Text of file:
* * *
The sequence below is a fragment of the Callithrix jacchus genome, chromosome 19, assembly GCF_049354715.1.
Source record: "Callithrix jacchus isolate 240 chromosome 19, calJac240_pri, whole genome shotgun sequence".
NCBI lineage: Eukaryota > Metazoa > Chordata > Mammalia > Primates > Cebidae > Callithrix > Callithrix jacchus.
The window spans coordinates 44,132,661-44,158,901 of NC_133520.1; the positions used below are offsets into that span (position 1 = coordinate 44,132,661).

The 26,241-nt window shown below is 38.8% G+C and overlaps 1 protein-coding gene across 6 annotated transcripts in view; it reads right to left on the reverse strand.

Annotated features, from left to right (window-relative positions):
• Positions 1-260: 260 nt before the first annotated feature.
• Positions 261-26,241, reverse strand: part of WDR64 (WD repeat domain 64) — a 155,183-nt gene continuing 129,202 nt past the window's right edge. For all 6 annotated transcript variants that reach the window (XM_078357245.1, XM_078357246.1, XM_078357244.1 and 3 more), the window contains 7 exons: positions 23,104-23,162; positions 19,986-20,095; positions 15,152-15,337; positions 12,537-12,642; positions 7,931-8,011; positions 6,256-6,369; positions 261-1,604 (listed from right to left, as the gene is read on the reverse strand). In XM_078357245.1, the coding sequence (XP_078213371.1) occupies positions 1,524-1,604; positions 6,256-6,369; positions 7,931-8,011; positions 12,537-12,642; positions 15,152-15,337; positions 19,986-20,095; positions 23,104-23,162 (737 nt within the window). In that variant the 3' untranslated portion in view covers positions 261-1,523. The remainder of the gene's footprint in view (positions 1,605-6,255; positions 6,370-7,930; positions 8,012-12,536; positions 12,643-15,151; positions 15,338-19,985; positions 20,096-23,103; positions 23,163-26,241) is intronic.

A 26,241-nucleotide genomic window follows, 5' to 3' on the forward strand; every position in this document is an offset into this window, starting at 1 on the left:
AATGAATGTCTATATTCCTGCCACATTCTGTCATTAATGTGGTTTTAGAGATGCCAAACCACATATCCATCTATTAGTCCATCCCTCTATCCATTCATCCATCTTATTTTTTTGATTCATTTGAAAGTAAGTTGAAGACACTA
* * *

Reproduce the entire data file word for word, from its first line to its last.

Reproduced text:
The sequence below is a fragment of the Callithrix jacchus genome, chromosome 19, assembly GCF_049354715.1.
Source record: "Callithrix jacchus isolate 240 chromosome 19, calJac240_pri, whole genome shotgun sequence".
NCBI lineage: Eukaryota > Metazoa > Chordata > Mammalia > Primates > Cebidae > Callithrix > Callithrix jacchus.
The window spans coordinates 44,132,661-44,158,901 of NC_133520.1; the positions used below are offsets into that span (position 1 = coordinate 44,132,661).

The 26,241-nt window shown below is 38.8% G+C and overlaps 1 protein-coding gene across 6 annotated transcripts in view; it reads right to left on the reverse strand.

Annotated features, from left to right (window-relative positions):
• Positions 1-260: 260 nt before the first annotated feature.
• Positions 261-26,241, reverse strand: part of WDR64 (WD repeat domain 64) — a 155,183-nt gene continuing 129,202 nt past the window's right edge. For all 6 annotated transcript variants that reach the window (XM_078357245.1, XM_078357246.1, XM_078357244.1 and 3 more), the window contains 7 exons: positions 23,104-23,162; positions 19,986-20,095; positions 15,152-15,337; positions 12,537-12,642; positions 7,931-8,011; positions 6,256-6,369; positions 261-1,604 (listed from right to left, as the gene is read on the reverse strand). In XM_078357245.1, the coding sequence (XP_078213371.1) occupies positions 1,524-1,604; positions 6,256-6,369; positions 7,931-8,011; positions 12,537-12,642; positions 15,152-15,337; positions 19,986-20,095; positions 23,104-23,162 (737 nt within the window). In that variant the 3' untranslated portion in view covers positions 261-1,523. The remainder of the gene's footprint in view (positions 1,605-6,255; positions 6,370-7,930; positions 8,012-12,536; positions 12,643-15,151; positions 15,338-19,985; positions 20,096-23,103; positions 23,163-26,241) is intronic.

A 26,241-nucleotide genomic window follows, 5' to 3' on the forward strand; every position in this document is an offset into this window, starting at 1 on the left:
AATGAATGTCTATATTCCTGCCACATTCTGTCATTAATGTGGTTTTAGAGATGCCAAACCACATATCCATCTATTAGTCCATCCCTCTATCCATTCATCCATCTTATTTTTTTGATTCATTTGAAAGTAAGTTGAAGACACTA